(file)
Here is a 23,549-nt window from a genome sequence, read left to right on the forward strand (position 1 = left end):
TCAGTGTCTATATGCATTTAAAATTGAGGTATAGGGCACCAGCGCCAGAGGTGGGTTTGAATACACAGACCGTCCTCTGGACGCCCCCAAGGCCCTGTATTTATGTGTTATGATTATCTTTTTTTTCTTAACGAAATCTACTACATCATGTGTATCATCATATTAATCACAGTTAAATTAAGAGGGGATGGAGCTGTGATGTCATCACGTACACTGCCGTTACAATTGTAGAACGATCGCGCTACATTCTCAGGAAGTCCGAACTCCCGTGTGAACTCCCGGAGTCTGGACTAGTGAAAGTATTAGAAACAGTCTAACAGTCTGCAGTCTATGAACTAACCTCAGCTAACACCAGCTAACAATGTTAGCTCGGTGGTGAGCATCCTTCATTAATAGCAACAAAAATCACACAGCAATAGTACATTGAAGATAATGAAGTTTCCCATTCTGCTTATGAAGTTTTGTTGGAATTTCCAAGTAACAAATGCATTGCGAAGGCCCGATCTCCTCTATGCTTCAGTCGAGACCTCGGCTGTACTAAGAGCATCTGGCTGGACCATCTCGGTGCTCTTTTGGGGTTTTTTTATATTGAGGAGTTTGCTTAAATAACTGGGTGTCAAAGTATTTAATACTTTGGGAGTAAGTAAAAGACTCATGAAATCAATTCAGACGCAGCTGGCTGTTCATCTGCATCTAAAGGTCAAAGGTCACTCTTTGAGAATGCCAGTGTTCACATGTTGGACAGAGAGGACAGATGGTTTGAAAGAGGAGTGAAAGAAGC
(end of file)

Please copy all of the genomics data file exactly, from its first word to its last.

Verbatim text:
Here is a 23,549-nt window from a genome sequence, read left to right on the forward strand (position 1 = left end):
TCAGTGTCTATATGCATTTAAAATTGAGGTATAGGGCACCAGCGCCAGAGGTGGGTTTGAATACACAGACCGTCCTCTGGACGCCCCCAAGGCCCTGTATTTATGTGTTATGATTATCTTTTTTTTCTTAACGAAATCTACTACATCATGTGTATCATCATATTAATCACAGTTAAATTAAGAGGGGATGGAGCTGTGATGTCATCACGTACACTGCCGTTACAATTGTAGAACGATCGCGCTACATTCTCAGGAAGTCCGAACTCCCGTGTGAACTCCCGGAGTCTGGACTAGTGAAAGTATTAGAAACAGTCTAACAGTCTGCAGTCTATGAACTAACCTCAGCTAACACCAGCTAACAATGTTAGCTCGGTGGTGAGCATCCTTCATTAATAGCAACAAAAATCACACAGCAATAGTACATTGAAGATAATGAAGTTTCCCATTCTGCTTATGAAGTTTTGTTGGAATTTCCAAGTAACAAATGCATTGCGAAGGCCCGATCTCCTCTATGCTTCAGTCGAGACCTCGGCTGTACTAAGAGCATCTGGCTGGACCATCTCGGTGCTCTTTTGGGGTTTTTTTATATTGAGGAGTTTGCTTAAATAACTGGGTGTCAAAGTATTTAATACTTTGGGAGTAAGTAAAAGACTCATGAAATCAATTCAGACGCAGCTGGCTGTTCATCTGCATCTAAAGGTCAAAGGTCACTCTTTGAGAATGCCAGTGTTCACATGTTGGACAGAGAGGACAGATGGTTTGAAAGAGGAGTGAAAGAAGC